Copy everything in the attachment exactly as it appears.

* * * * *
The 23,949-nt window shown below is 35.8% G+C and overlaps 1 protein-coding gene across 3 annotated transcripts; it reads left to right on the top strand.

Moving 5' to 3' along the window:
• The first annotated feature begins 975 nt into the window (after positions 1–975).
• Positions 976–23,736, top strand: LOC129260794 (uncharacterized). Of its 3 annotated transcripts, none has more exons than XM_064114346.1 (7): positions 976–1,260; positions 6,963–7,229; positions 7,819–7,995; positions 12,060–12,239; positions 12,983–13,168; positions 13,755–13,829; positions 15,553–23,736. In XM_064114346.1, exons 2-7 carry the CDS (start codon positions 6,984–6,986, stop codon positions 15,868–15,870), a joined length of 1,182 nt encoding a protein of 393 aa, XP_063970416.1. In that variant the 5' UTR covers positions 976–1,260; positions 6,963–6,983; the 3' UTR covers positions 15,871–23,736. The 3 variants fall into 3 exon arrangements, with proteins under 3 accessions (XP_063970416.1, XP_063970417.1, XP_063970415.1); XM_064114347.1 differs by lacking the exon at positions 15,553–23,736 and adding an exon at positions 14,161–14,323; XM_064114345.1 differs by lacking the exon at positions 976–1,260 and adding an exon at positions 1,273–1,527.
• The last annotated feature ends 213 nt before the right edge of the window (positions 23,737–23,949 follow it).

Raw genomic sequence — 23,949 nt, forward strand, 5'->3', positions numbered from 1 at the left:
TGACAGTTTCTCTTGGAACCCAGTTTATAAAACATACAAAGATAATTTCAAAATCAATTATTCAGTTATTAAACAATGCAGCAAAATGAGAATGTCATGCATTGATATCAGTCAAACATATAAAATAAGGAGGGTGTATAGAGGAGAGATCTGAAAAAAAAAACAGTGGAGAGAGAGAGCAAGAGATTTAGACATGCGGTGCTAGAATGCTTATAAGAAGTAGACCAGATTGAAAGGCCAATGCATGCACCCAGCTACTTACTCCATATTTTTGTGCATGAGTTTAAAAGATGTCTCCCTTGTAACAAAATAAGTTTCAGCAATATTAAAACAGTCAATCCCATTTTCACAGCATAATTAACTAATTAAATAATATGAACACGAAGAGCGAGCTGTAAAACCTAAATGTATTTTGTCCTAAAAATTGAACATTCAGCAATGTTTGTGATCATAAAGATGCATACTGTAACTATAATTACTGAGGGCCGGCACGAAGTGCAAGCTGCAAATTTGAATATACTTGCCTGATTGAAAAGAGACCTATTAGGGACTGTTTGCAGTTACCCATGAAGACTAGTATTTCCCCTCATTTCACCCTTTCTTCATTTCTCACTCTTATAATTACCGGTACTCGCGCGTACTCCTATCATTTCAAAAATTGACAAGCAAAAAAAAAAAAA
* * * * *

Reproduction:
The 23,949-nt window shown below is 35.8% G+C and overlaps 1 protein-coding gene across 3 annotated transcripts; it reads left to right on the top strand.

Moving 5' to 3' along the window:
• The first annotated feature begins 975 nt into the window (after positions 1–975).
• Positions 976–23,736, top strand: LOC129260794 (uncharacterized). Of its 3 annotated transcripts, none has more exons than XM_064114346.1 (7): positions 976–1,260; positions 6,963–7,229; positions 7,819–7,995; positions 12,060–12,239; positions 12,983–13,168; positions 13,755–13,829; positions 15,553–23,736. In XM_064114346.1, exons 2-7 carry the CDS (start codon positions 6,984–6,986, stop codon positions 15,868–15,870), a joined length of 1,182 nt encoding a protein of 393 aa, XP_063970416.1. In that variant the 5' UTR covers positions 976–1,260; positions 6,963–6,983; the 3' UTR covers positions 15,871–23,736. The 3 variants fall into 3 exon arrangements, with proteins under 3 accessions (XP_063970416.1, XP_063970417.1, XP_063970415.1); XM_064114347.1 differs by lacking the exon at positions 15,553–23,736 and adding an exon at positions 14,161–14,323; XM_064114345.1 differs by lacking the exon at positions 976–1,260 and adding an exon at positions 1,273–1,527.
• The last annotated feature ends 213 nt before the right edge of the window (positions 23,737–23,949 follow it).

Raw genomic sequence — 23,949 nt, forward strand, 5'->3', positions numbered from 1 at the left:
TGACAGTTTCTCTTGGAACCCAGTTTATAAAACATACAAAGATAATTTCAAAATCAATTATTCAGTTATTAAACAATGCAGCAAAATGAGAATGTCATGCATTGATATCAGTCAAACATATAAAATAAGGAGGGTGTATAGAGGAGAGATCTGAAAAAAAAAACAGTGGAGAGAGAGAGCAAGAGATTTAGACATGCGGTGCTAGAATGCTTATAAGAAGTAGACCAGATTGAAAGGCCAATGCATGCACCCAGCTACTTACTCCATATTTTTGTGCATGAGTTTAAAAGATGTCTCCCTTGTAACAAAATAAGTTTCAGCAATATTAAAACAGTCAATCCCATTTTCACAGCATAATTAACTAATTAAATAATATGAACACGAAGAGCGAGCTGTAAAACCTAAATGTATTTTGTCCTAAAAATTGAACATTCAGCAATGTTTGTGATCATAAAGATGCATACTGTAACTATAATTACTGAGGGCCGGCACGAAGTGCAAGCTGCAAATTTGAATATACTTGCCTGATTGAAAAGAGACCTATTAGGGACTGTTTGCAGTTACCCATGAAGACTAGTATTTCCCCTCATTTCACCCTTTCTTCATTTCTCACTCTTATAATTACCGGTACTCGCGCGTACTCCTATCATTTCAAAAATTGACAAGCAAAAAAAAAAAAA